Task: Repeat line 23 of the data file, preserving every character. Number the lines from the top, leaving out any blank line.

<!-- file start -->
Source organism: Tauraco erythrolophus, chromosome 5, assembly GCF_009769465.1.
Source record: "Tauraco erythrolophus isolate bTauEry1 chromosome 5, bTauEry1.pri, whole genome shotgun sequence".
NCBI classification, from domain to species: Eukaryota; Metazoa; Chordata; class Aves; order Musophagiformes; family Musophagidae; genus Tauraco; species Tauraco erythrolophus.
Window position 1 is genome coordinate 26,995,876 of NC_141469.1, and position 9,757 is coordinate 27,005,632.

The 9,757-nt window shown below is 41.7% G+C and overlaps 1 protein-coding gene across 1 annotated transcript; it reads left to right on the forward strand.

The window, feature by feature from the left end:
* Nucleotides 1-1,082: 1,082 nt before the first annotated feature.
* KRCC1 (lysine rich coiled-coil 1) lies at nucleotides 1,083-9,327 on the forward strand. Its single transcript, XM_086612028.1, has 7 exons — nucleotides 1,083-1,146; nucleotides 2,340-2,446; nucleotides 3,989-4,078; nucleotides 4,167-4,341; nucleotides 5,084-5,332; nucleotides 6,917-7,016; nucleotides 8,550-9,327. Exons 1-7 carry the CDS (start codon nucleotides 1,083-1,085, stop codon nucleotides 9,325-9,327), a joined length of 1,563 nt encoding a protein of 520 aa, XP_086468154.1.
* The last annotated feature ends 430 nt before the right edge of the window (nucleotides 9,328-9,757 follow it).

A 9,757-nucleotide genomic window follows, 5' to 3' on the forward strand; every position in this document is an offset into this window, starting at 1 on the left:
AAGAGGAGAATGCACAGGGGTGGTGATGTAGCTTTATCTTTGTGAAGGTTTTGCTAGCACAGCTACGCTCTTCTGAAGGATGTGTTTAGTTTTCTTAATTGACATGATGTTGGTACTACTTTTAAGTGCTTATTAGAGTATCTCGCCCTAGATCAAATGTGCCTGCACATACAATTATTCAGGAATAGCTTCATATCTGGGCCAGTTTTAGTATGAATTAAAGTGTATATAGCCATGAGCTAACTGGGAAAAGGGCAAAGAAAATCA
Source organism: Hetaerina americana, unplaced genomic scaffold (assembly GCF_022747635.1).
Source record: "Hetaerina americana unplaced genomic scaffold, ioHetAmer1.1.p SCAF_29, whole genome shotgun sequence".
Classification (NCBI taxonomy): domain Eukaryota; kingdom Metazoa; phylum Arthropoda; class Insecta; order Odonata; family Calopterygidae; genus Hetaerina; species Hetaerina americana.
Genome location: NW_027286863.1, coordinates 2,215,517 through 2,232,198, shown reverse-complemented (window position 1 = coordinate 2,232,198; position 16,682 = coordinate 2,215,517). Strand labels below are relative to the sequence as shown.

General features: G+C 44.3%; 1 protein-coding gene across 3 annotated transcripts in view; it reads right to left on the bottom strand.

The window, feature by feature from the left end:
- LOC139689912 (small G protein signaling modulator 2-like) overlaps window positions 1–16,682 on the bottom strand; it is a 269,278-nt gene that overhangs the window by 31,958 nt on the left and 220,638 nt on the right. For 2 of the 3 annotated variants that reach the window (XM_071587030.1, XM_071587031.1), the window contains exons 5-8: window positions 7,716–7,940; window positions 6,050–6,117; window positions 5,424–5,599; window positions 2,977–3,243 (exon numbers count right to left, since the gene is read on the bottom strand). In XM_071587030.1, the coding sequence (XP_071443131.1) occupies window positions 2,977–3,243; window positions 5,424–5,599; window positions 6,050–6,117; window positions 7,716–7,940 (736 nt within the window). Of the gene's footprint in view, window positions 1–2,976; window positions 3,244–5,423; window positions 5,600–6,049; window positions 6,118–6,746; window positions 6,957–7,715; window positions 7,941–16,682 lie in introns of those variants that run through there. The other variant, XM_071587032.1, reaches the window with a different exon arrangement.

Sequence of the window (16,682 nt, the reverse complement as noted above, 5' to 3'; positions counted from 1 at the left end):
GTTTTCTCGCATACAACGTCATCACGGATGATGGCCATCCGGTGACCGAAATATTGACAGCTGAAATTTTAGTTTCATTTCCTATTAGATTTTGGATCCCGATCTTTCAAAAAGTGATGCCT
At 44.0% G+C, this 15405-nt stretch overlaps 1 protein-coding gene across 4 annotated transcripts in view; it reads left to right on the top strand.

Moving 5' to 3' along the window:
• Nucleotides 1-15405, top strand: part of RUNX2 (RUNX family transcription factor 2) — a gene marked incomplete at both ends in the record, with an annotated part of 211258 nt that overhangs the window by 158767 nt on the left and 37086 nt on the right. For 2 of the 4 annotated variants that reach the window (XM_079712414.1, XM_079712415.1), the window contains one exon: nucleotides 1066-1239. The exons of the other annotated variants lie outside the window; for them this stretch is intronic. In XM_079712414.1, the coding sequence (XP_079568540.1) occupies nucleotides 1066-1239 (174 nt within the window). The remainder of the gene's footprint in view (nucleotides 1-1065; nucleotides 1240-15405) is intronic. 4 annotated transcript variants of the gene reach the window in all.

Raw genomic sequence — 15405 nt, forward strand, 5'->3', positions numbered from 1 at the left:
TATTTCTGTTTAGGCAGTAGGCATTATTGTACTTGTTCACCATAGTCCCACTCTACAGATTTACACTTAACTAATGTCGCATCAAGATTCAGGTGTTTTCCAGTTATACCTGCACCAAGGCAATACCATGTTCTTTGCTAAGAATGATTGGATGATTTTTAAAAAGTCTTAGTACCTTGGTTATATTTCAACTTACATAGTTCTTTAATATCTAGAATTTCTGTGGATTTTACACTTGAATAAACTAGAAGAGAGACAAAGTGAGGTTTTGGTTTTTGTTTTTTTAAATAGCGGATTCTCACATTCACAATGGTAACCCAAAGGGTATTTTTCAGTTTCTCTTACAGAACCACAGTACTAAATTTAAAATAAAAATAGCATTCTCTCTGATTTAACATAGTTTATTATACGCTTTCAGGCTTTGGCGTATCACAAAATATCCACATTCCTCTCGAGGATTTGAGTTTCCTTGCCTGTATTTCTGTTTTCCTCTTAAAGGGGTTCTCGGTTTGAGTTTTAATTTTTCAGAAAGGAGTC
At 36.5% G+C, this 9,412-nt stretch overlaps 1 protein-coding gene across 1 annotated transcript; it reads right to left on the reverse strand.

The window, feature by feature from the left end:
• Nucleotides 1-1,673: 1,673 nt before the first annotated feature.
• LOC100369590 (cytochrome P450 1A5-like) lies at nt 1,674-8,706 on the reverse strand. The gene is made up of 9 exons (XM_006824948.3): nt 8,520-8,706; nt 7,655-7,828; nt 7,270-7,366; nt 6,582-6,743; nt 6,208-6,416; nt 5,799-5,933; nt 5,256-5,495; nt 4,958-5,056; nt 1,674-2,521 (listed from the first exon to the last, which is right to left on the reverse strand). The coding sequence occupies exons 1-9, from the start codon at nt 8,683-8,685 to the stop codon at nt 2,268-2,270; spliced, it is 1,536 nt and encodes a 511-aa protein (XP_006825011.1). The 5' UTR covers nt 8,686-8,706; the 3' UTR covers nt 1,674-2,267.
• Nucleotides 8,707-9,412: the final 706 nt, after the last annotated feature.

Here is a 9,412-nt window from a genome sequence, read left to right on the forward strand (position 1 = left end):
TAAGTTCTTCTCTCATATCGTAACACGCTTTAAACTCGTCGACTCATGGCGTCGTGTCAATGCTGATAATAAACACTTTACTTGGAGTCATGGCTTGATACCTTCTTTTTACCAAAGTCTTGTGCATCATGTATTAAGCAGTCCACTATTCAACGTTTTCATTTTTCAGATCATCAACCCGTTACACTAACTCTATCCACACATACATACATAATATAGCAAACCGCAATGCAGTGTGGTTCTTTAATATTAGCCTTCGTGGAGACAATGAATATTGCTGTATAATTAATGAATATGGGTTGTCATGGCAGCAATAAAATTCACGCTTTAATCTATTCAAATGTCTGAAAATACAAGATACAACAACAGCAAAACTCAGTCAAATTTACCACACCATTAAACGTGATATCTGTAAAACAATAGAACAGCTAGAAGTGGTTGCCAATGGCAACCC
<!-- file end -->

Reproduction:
• Nucleotides 1-15405, top strand: part of RUNX2 (RUNX family transcription factor 2) — a gene marked incomplete at both ends in the record, with an annotated part of 211258 nt that overhangs the window by 158767 nt on the left and 37086 nt on the right. For 2 of the 4 annotated variants that reach the window (XM_079712414.1, XM_079712415.1), the window contains one exon: nucleotides 1066-1239. The exons of the other annotated variants lie outside the window; for them this stretch is intronic. In XM_079712414.1, the coding sequence (XP_079568540.1) occupies nucleotides 1066-1239 (174 nt within the window). The remainder of the gene's footprint in view (nucleotides 1-1065; nucleotides 1240-15405) is intronic. 4 annotated transcript variants of the gene reach the window in all.